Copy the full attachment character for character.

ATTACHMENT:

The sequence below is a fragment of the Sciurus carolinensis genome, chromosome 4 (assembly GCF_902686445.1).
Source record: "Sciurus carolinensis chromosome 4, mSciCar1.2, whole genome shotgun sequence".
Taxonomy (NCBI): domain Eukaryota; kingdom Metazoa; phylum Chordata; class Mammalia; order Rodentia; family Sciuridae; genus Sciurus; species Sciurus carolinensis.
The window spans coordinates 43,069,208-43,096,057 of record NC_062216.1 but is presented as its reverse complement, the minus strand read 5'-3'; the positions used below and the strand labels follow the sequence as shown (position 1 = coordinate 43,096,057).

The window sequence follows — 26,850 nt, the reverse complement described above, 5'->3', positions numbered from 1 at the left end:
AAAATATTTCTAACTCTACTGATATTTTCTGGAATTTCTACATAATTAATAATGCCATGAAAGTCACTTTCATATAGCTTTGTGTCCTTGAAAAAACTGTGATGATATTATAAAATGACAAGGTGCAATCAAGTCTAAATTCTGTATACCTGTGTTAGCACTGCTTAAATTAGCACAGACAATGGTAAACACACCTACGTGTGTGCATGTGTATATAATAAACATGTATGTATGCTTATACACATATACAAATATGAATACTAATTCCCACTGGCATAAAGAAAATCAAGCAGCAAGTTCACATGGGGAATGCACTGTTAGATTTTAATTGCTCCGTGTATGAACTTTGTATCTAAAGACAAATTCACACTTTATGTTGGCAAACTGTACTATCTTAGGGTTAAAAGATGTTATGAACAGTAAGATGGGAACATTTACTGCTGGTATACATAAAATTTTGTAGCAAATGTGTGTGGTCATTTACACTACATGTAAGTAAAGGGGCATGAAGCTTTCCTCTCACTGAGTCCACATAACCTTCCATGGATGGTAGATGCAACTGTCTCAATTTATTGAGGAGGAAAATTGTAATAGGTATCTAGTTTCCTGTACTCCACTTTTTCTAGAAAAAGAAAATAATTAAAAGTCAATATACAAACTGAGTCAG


The sequence below is a fragment of the Sciurus carolinensis genome, chromosome 4 (assembly GCF_902686445.1).
Source record: "Sciurus carolinensis chromosome 4, mSciCar1.2, whole genome shotgun sequence".
Taxonomy (NCBI): domain Eukaryota; kingdom Metazoa; phylum Chordata; class Mammalia; order Rodentia; family Sciuridae; genus Sciurus; species Sciurus carolinensis.
The window spans coordinates 43,069,208-43,096,057 of record NC_062216.1 but is presented as its reverse complement, the minus strand read 5'-3'; the positions used below and the strand labels follow the sequence as shown (position 1 = coordinate 43,096,057).

The window sequence follows — 26,850 nt, the reverse complement described above, 5'->3', positions numbered from 1 at the left end:
AAAATATTTCTAACTCTACTGATATTTTCTGGAATTTCTACATAATTAATAATGCCATGAAAGTCACTTTCATATAGCTTTGTGTCCTTGAAAAAACTGTGATGATATTATAAAATGACAAGGTGCAATCAAGTCTAAATTCTGTATACCTGTGTTAGCACTGCTTAAATTAGCACAGACAATGGTAAACACACCTACGTGTGTGCATGTGTATATAATAAACATGTATGTATGCTTATACACATATACAAATATGAATACTAATTCCCACTGGCATAAAGAAAATCAAGCAGCAAGTTCACATGGGGAATGCACTGTTAGATTTTAATTGCTCCGTGTATGAACTTTGTATCTAAAGACAAATTCACACTTTATGTTGGCAAACTGTACTATCTTAGGGTTAAAAGATGTTATGAACAGTAAGATGGGAACATTTACTGCTGGTATACATAAAATTTTGTAGCAAATGTGTGTGGTCATTTACACTACATGTAAGTAAAGGGGCATGAAGCTTTCCTCTCACTGAGTCCACATAACCTTCCATGGATGGTAGATGCAACTGTCTCAATTTATTGAGGAGGAAAATTGTAATAGGTATCTAGTTTCCTGTACTCCACTTTTTCTAGAAAAAGAAAATAATTAAAAGTCAATATACAAACTGAGTCAG